Covering books and digital resources across all fields of history
Like us on FacebookFollow us on Twitter

ISSN 1749-8155

Browse all Reviews

Although ostensibly a book focused on New Orleans, in Slavery’s Metropolis Rashauna Johnson uses the experiences of individuals and groups of African heritage who resided in the city, as well as those who left from, arrived in, and passed through from local and transnational locations to outline a theory of ‘confined cosmopolitanism’.

Review Date: 
20 Jul 2017

In Understanding the Imaginary War: Culture, Thought and Nuclear Conflict, 1945–90, Matthew Grant and Benjamin Ziemann present a collection of essays offering a new interpretation of the Cold War as an ‘imaginary war’.

Review Date:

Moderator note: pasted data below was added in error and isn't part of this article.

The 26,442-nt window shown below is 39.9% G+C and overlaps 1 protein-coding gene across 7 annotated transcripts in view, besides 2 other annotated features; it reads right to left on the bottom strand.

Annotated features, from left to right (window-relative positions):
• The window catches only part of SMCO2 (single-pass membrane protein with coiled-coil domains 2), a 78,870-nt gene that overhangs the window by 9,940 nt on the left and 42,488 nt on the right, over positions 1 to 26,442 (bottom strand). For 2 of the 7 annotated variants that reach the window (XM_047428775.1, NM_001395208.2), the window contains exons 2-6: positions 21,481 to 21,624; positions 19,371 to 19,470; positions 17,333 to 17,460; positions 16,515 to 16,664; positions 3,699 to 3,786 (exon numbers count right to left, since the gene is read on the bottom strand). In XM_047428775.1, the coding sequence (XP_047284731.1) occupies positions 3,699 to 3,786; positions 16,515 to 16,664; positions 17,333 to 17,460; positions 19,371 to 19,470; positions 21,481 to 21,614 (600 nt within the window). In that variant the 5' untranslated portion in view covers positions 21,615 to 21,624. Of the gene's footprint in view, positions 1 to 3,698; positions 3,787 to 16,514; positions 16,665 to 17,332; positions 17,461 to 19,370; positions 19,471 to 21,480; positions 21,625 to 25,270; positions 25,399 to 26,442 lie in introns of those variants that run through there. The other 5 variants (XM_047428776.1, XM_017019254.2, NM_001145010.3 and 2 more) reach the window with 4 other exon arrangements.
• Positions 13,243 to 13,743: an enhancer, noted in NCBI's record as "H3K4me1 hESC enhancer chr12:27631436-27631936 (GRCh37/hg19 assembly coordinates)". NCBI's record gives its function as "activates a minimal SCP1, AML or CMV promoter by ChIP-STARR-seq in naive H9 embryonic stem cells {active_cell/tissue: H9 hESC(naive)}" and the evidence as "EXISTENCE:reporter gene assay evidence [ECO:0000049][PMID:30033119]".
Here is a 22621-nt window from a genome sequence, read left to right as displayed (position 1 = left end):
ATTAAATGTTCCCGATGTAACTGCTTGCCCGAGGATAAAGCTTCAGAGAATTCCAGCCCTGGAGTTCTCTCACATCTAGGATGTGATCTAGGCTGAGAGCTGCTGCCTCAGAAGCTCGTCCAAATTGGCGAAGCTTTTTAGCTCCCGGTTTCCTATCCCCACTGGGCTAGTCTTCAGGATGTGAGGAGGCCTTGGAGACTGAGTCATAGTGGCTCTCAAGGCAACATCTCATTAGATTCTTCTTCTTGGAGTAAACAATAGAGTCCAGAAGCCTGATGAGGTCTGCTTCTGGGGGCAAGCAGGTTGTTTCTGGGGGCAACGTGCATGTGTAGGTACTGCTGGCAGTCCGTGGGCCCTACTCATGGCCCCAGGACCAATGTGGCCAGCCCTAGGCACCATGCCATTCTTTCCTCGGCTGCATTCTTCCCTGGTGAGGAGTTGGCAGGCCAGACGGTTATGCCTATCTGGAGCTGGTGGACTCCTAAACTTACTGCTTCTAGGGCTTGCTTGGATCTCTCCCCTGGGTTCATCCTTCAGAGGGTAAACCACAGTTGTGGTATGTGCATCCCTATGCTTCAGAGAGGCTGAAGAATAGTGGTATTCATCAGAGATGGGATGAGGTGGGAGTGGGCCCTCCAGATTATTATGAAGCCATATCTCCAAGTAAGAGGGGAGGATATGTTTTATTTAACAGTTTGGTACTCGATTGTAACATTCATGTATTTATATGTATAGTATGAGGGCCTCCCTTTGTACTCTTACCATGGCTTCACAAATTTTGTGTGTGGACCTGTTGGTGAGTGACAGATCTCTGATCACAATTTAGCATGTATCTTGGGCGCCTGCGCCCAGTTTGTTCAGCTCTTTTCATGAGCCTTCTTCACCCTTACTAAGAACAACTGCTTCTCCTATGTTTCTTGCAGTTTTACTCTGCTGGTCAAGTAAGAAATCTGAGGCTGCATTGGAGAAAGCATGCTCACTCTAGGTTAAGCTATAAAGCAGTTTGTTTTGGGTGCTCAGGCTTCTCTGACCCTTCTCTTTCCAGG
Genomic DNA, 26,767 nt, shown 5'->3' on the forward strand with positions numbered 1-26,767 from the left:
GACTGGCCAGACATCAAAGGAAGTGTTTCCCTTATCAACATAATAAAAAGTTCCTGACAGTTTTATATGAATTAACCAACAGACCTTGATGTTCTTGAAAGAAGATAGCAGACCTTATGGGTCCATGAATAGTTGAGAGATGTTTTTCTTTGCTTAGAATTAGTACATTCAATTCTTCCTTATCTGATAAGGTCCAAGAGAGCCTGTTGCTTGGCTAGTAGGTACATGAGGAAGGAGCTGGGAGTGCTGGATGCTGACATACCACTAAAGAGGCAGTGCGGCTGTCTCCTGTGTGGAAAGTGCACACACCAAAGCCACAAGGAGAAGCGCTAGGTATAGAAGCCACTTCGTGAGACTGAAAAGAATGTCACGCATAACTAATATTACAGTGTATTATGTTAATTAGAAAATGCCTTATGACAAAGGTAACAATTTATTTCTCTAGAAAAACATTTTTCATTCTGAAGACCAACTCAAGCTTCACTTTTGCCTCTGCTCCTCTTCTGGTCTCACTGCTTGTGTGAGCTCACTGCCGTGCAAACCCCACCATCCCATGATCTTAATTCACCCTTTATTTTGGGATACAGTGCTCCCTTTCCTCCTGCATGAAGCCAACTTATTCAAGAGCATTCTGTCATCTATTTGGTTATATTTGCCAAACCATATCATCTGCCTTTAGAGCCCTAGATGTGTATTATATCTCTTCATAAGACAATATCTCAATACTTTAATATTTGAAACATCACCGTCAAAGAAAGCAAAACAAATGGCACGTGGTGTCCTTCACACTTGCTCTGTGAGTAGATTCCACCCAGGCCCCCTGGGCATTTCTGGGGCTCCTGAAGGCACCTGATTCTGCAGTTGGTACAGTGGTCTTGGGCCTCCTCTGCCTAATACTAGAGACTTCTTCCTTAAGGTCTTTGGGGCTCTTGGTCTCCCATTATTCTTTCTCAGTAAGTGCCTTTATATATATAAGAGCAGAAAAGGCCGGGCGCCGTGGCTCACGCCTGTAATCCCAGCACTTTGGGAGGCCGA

6 Nov 2014

Contemporary interest in the period of the Crusades has intensified in the last decade or so, partly because of the inflammatory invocations of holy war and jihad made immediately after the traumatic events of 9/11.

Review Date: 
20 Feb 2014

Simon Potter’s second major effort to map out the history of the flow of information within the British world follows many of the same lines of analysis presented in his first book.  While News and the British World: The Emergence of an Imperial Press System (1) charted the advent of imperial media discourses and the organizations that sustained them from the

Review Date: 
1 Jan 2012

In September of 1934, an incredulous (or perhaps simply amused) Dutch official wrote from Batavia to his mentor in Leiden telling of the most incredible journey made by a family of Sundanese from West Java.